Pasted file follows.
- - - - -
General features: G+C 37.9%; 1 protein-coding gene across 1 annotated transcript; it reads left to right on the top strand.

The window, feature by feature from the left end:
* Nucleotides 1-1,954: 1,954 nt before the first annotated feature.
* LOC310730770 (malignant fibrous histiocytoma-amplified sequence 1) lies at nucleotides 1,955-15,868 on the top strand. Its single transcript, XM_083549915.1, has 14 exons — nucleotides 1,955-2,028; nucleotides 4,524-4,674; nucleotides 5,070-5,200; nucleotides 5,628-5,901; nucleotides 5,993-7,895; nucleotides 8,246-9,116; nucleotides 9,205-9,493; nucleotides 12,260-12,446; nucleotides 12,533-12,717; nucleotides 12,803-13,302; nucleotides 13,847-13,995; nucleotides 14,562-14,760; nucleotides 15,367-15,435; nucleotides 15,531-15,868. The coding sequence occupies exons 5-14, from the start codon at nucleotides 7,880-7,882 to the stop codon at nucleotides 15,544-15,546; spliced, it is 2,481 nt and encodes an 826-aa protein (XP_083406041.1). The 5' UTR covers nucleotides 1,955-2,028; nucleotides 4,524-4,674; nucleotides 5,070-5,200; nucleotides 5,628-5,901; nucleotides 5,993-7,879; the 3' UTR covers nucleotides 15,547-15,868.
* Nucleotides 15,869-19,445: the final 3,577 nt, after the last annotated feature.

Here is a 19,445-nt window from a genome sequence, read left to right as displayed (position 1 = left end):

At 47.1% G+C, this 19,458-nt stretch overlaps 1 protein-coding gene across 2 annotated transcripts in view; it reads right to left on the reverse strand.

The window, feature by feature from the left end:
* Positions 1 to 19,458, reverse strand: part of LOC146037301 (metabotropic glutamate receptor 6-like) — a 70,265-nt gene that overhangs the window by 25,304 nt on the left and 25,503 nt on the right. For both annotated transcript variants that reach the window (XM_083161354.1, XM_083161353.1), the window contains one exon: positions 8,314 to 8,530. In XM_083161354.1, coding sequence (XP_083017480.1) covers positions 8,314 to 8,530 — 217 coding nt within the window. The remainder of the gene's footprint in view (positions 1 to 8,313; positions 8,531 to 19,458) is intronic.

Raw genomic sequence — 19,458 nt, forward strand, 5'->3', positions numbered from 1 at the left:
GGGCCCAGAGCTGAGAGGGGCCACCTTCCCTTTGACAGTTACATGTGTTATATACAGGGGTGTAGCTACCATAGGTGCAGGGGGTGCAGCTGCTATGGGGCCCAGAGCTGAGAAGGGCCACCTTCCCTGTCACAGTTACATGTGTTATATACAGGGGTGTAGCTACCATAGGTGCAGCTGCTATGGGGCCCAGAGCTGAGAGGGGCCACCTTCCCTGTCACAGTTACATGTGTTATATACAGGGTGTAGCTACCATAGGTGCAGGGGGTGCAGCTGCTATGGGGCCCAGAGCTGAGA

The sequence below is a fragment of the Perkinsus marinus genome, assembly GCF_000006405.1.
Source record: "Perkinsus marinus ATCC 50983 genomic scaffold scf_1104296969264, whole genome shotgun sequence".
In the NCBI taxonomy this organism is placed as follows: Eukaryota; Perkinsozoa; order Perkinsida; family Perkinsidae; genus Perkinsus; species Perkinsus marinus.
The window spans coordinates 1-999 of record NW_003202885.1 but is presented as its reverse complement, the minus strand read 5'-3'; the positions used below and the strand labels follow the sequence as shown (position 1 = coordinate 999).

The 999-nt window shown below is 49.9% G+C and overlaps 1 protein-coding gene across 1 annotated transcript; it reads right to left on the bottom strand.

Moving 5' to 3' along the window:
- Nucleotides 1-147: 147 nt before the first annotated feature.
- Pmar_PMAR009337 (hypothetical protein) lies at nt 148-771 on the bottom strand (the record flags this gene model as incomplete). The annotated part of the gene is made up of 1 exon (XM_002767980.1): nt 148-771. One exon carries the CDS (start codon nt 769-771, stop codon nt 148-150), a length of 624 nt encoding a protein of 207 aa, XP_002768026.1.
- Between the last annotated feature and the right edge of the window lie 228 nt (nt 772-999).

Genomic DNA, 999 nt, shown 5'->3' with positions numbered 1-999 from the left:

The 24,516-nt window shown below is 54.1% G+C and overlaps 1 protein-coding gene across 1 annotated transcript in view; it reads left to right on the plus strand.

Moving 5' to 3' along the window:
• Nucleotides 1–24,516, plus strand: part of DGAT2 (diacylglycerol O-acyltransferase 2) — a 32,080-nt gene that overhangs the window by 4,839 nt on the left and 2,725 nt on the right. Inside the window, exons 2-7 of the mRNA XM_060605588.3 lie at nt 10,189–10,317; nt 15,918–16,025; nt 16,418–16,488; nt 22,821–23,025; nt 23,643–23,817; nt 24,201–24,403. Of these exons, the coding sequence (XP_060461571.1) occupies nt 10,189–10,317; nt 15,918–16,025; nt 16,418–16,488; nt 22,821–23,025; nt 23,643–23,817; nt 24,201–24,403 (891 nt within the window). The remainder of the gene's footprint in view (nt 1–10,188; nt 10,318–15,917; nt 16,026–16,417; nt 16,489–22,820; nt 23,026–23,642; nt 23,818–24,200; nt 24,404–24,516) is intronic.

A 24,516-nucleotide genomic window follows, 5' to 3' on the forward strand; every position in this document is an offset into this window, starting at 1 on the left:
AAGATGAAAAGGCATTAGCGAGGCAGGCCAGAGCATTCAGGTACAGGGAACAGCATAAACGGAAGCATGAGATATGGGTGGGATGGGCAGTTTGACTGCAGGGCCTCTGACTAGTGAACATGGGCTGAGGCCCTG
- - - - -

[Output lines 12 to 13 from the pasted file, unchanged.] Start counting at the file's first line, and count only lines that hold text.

The sequence below is a fragment of the Perkinsus marinus genome, assembly GCF_000006405.1.
Source record: "Perkinsus marinus ATCC 50983 genomic scaffold scf_1104296969264, whole genome shotgun sequence".